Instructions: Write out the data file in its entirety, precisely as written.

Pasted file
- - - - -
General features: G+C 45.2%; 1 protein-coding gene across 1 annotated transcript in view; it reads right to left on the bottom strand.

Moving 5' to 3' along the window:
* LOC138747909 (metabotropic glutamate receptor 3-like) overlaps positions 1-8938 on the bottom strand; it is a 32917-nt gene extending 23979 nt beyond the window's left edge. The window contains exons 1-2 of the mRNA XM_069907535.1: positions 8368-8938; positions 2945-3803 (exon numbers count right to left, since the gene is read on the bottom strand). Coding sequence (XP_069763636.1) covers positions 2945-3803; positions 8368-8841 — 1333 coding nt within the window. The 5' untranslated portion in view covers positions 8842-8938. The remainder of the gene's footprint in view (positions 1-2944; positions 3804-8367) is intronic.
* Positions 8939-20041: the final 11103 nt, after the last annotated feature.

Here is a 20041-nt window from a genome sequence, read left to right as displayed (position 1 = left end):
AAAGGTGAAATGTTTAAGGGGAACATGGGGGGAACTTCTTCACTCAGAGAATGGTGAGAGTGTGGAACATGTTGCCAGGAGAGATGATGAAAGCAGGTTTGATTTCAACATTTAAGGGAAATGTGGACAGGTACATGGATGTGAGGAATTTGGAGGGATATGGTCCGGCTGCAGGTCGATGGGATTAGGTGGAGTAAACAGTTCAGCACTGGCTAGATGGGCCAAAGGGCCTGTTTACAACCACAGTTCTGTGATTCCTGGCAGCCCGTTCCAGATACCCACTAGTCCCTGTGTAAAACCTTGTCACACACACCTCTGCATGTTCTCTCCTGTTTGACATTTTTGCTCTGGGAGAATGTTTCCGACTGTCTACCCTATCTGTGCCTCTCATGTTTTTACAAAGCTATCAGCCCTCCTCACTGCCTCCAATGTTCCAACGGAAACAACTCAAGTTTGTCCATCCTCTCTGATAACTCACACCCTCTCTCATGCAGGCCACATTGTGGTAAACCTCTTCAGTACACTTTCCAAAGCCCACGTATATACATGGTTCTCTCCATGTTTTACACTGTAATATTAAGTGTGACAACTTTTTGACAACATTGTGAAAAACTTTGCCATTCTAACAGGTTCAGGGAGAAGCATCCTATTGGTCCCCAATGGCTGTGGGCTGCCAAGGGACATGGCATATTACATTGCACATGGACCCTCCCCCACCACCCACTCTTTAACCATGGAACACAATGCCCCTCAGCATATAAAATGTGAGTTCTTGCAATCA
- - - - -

General features: G+C 45.2%; 1 protein-coding gene across 1 annotated transcript in view; it reads right to left on the bottom strand.

Moving 5' to 3' along the window:
* LOC138747909 (metabotropic glutamate receptor 3-like) overlaps positions 1-8938 on the bottom strand; it is a 32917-nt gene extending 23979 nt beyond the window's left edge. The window contains exons 1-2 of the mRNA XM_069907535.1: positions 8368-8938; positions 2945-3803 (exon numbers count right to left, since the gene is read on the bottom strand). Coding sequence (XP_069763636.1) covers positions 2945-3803; positions 8368-8841 — 1333 coding nt within the window. The 5' untranslated portion in view covers positions 8842-8938. The remainder of the gene's footprint in view (positions 1-2944; positions 3804-8367) is intronic.
* Positions 8939-20041: the final 11103 nt, after the last annotated feature.

Here is a 20041-nt window from a genome sequence, read left to right as displayed (position 1 = left end):
AAAGGTGAAATGTTTAAGGGGAACATGGGGGGAACTTCTTCACTCAGAGAATGGTGAGAGTGTGGAACATGTTGCCAGGAGAGATGATGAAAGCAGGTTTGATTTCAACATTTAAGGGAAATGTGGACAGGTACATGGATGTGAGGAATTTGGAGGGATATGGTCCGGCTGCAGGTCGATGGGATTAGGTGGAGTAAACAGTTCAGCACTGGCTAGATGGGCCAAAGGGCCTGTTTACAACCACAGTTCTGTGATTCCTGGCAGCCCGTTCCAGATACCCACTAGTCCCTGTGTAAAACCTTGTCACACACACCTCTGCATGTTCTCTCCTGTTTGACATTTTTGCTCTGGGAGAATGTTTCCGACTGTCTACCCTATCTGTGCCTCTCATGTTTTTACAAAGCTATCAGCCCTCCTCACTGCCTCCAATGTTCCAACGGAAACAACTCAAGTTTGTCCATCCTCTCTGATAACTCACACCCTCTCTCATGCAGGCCACATTGTGGTAAACCTCTTCAGTACACTTTCCAAAGCCCACGTATATACATGGTTCTCTCCATGTTTTACACTGTAATATTAAGTGTGACAACTTTTTGACAACATTGTGAAAAACTTTGCCATTCTAACAGGTTCAGGGAGAAGCATCCTATTGGTCCCCAATGGCTGTGGGCTGCCAAGGGACATGGCATATTACATTGCACATGGACCCTCCCCCACCACCCACTCTTTAACCATGGAACACAATGCCCCTCAGCATATAAAATGTGAGTTCTTGCAATCA